Zuma asks apex court to rescind contempt ruling, jail term
Former president asks Constitutional Court 'to bring the requisite calmness and restraint, and to adjudicate my matter solely based on its legal merits'
Former president Jacob Zuma has applied to the Constitutional Court to rescind Tuesday’s ruling which found him in contempt of court and sentenced him to 15 months in prison.
Zuma has also made an urgent application to the high court in Pietermaritzburg to stay an order to turn himself in by Sunday or be arrested, and to interdict the police from arresting him pending his rescission application to the Constitutional Court.
Pending the outcome of these applications, Zuma is also seeking a declaration that “in circumstances such as the present” the matter of his alleged contempt of court be conducted in terms of the Criminal Procedure Act.
This comes after the Constitutional Court on Tuesday ruled that Zuma was in contempt of court and handed down a 15-month sentence. He was given until Sunday to submit himself to be taken into custody.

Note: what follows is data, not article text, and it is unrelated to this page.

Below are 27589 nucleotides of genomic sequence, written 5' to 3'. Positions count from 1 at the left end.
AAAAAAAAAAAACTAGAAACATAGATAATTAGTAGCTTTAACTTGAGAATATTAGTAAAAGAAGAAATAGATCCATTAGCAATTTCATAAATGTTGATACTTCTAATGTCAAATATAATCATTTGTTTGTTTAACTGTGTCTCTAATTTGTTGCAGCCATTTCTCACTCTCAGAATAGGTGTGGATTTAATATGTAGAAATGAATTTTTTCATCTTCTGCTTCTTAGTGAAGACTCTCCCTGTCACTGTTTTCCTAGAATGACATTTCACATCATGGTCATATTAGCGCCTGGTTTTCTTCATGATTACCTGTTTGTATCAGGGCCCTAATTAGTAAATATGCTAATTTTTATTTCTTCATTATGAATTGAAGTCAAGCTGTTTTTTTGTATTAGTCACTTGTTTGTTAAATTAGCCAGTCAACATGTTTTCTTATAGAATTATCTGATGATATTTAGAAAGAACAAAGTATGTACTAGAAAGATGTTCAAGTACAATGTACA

On Wednesday, acting deputy chief justice Sisi Khampepe signed a warrant for his committal.
Zuma was found to be in contempt for failing to comply with the Constitutional Court’s earlier order in January that he appear before the state capture commission and give evidence, as per the commission’s lawful summons.
He also declined to participate in the application to compel him to abide by the summons or in the application that he be held in contempt.
Zuma further refused the apex court's directive to make submissions on an appropriate penalty if it decided to hold him in contempt, saying his refusal was a conscientious objection.
In his founding affidavit to the Constitutional Court, which was filed on Friday, Zuma said despite the court’s “strong expression of judicial disdain” for his defiance of its orders, he trusted it would be able to “dig from the depth of its judicial being, to bring the requisite calmness and restraint, and to adjudicate my matter solely based on its legal merits”.
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